San Francisco
June 12–16, 2017 Executive Sponsor
Katy Brown

Washington, DC
July 17–21, 2017 Executive Sponsor
Tara Bunch

July 31–August 4, 2017 Executive Sponsor
Tery Howard

New York City
August 21–25, 2017 Executive Sponsor
Elizabeth Byrnes

Our approach
Engage young women through hands-on instruction in science, technology, engineering, and math (STEM) while developing their leadership and communication skills. This program is open to qualified high school girls and boys.

Launched by Columbia University’s School of Professional Studies, the Columbia Girls in STEM Initiative addresses the persistent gender gap across STEM fields. In its second year the initiative expanded to four cities across the United States.

Hear about #CUgirlsinSTEM

“[The girls had] never realized that there were so many opportunities and so many women in this field.”

Elizabeth Byrnes – Goldman Sachs

Learn more about the Columbia Girls in STEM Initiative.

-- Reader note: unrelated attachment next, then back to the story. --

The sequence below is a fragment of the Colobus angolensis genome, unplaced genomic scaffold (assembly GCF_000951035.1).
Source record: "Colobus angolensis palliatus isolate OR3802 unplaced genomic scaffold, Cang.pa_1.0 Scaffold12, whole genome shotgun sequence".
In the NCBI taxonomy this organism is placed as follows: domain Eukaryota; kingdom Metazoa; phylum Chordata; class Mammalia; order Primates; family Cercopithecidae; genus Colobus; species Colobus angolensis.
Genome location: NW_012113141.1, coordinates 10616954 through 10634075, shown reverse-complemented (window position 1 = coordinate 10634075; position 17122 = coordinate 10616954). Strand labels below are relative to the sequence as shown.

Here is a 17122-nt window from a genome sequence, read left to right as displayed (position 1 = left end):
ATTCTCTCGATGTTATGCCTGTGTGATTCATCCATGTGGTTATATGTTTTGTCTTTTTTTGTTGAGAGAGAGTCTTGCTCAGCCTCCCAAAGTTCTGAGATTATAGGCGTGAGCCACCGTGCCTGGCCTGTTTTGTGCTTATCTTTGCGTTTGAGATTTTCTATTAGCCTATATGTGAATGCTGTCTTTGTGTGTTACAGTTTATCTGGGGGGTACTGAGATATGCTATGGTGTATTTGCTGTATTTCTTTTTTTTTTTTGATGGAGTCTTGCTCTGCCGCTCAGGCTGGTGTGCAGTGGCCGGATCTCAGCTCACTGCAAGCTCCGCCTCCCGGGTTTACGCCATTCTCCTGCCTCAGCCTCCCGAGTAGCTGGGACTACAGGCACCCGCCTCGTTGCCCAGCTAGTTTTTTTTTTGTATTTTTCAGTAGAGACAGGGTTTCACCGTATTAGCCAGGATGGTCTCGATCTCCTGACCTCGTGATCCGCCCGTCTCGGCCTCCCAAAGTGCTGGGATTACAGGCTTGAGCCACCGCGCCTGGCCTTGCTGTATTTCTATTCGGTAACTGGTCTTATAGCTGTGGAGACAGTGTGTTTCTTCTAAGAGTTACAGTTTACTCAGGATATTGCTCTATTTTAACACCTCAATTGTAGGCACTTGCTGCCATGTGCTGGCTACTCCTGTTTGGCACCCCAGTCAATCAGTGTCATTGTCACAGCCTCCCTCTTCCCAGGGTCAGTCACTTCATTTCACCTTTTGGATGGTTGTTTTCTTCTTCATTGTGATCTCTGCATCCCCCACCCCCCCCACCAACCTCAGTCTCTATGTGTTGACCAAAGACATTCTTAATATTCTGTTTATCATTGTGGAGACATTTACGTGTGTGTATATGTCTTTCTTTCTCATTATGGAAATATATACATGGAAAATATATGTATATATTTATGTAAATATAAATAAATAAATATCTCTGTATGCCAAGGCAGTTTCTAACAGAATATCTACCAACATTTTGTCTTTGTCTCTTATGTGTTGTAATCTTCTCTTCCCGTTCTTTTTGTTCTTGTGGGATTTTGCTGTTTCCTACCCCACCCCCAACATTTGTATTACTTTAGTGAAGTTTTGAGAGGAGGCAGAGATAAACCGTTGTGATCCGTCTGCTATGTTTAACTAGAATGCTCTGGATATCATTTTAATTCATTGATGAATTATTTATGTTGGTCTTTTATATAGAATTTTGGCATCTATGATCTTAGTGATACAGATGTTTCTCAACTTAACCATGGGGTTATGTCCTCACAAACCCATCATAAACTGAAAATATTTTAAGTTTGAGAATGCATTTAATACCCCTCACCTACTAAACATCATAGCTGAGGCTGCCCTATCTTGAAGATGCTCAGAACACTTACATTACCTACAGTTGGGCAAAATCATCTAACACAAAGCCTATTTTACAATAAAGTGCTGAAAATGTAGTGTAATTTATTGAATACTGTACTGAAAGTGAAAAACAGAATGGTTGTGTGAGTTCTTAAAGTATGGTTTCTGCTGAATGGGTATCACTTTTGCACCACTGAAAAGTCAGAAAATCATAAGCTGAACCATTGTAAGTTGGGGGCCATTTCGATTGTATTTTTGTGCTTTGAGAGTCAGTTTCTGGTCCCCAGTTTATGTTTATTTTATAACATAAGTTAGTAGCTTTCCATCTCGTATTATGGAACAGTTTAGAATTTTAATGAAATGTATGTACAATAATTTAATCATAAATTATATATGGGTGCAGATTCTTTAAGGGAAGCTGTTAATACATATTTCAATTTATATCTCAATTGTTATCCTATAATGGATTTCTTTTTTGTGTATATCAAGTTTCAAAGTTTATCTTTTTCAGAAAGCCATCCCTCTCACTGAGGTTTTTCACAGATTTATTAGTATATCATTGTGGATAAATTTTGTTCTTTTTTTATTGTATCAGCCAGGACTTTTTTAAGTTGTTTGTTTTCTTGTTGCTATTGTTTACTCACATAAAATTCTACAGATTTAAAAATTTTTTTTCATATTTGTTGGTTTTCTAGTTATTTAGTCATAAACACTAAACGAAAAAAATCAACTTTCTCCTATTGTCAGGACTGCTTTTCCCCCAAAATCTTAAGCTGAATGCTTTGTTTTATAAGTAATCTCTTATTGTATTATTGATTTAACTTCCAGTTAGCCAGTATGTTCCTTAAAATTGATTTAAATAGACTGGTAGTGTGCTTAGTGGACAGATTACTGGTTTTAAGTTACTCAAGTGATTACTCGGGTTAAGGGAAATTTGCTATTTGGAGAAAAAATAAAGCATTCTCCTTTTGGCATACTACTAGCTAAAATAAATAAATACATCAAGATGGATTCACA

"It's really great to learn that there are so many powerful women."
Gizelle T.

"Improving the access to and quality of STEM education for girls is the key to increasing equality and a competitive edge in one of the most important business sectors for the future."

Jason Wingard

Dean of the School of Professional Studies





Curriculum Advisory Committee


Sharyn O’Halloran, Ph.D.
George Blumenthal Professor of Political Economics;
Professor of International & Public Affairs;
SPS Chief Academic Officer

Rachel Austin, Ph.D.
Vagelos Professor of Chemistry

Rita Charon, M.D., Ph.D.
Professor of Clinical Medicine;
Director of Narrative Medicine M.S.

Jeanine D’Armiento, M.D., Ph.D.
Associate Professor of Medicine

Dana Pe’er, Ph.D.
Associate Professor of Biological Sciences

James Applegate, Ph.D.
Professor of Astronomy



Phone: 212-854-9889


Developed by Columbia University’s School of Professional Studies with support from corporate partners and community organizations, the Columbia Girls in STEM Initiative helps bridge the gender gap in science, technology, engineering, and math education. It prepares young women from underrepresented populations to enter college and the workplace with increased confidence and capability.